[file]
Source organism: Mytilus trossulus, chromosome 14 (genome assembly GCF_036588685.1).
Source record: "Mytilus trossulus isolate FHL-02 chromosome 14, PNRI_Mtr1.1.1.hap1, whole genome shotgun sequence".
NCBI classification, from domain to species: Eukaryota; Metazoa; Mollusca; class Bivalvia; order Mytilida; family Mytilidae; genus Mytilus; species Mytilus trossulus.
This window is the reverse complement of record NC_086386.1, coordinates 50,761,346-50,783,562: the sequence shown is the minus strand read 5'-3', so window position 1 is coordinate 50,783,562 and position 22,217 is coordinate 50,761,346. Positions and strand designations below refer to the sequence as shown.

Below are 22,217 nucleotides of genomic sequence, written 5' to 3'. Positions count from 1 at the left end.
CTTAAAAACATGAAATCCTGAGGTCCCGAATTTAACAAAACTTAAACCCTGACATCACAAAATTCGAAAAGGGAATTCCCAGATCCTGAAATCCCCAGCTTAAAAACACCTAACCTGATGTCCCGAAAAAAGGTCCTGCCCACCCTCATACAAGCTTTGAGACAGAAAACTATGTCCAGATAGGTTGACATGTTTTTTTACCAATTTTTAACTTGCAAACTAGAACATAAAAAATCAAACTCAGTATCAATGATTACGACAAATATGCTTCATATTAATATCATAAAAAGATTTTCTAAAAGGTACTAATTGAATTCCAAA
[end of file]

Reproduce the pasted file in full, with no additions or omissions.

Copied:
Source organism: Mytilus trossulus, chromosome 14 (genome assembly GCF_036588685.1).
Source record: "Mytilus trossulus isolate FHL-02 chromosome 14, PNRI_Mtr1.1.1.hap1, whole genome shotgun sequence".
NCBI classification, from domain to species: Eukaryota; Metazoa; Mollusca; class Bivalvia; order Mytilida; family Mytilidae; genus Mytilus; species Mytilus trossulus.
This window is the reverse complement of record NC_086386.1, coordinates 50,761,346-50,783,562: the sequence shown is the minus strand read 5'-3', so window position 1 is coordinate 50,783,562 and position 22,217 is coordinate 50,761,346. Positions and strand designations below refer to the sequence as shown.

Below are 22,217 nucleotides of genomic sequence, written 5' to 3'. Positions count from 1 at the left end.
CTTAAAAACATGAAATCCTGAGGTCCCGAATTTAACAAAACTTAAACCCTGACATCACAAAATTCGAAAAGGGAATTCCCAGATCCTGAAATCCCCAGCTTAAAAACACCTAACCTGATGTCCCGAAAAAAGGTCCTGCCCACCCTCATACAAGCTTTGAGACAGAAAACTATGTCCAGATAGGTTGACATGTTTTTTTACCAATTTTTAACTTGCAAACTAGAACATAAAAAATCAAACTCAGTATCAATGATTACGACAAATATGCTTCATATTAATATCATAAAAAGATTTTCTAAAAGGTACTAATTGAATTCCAAA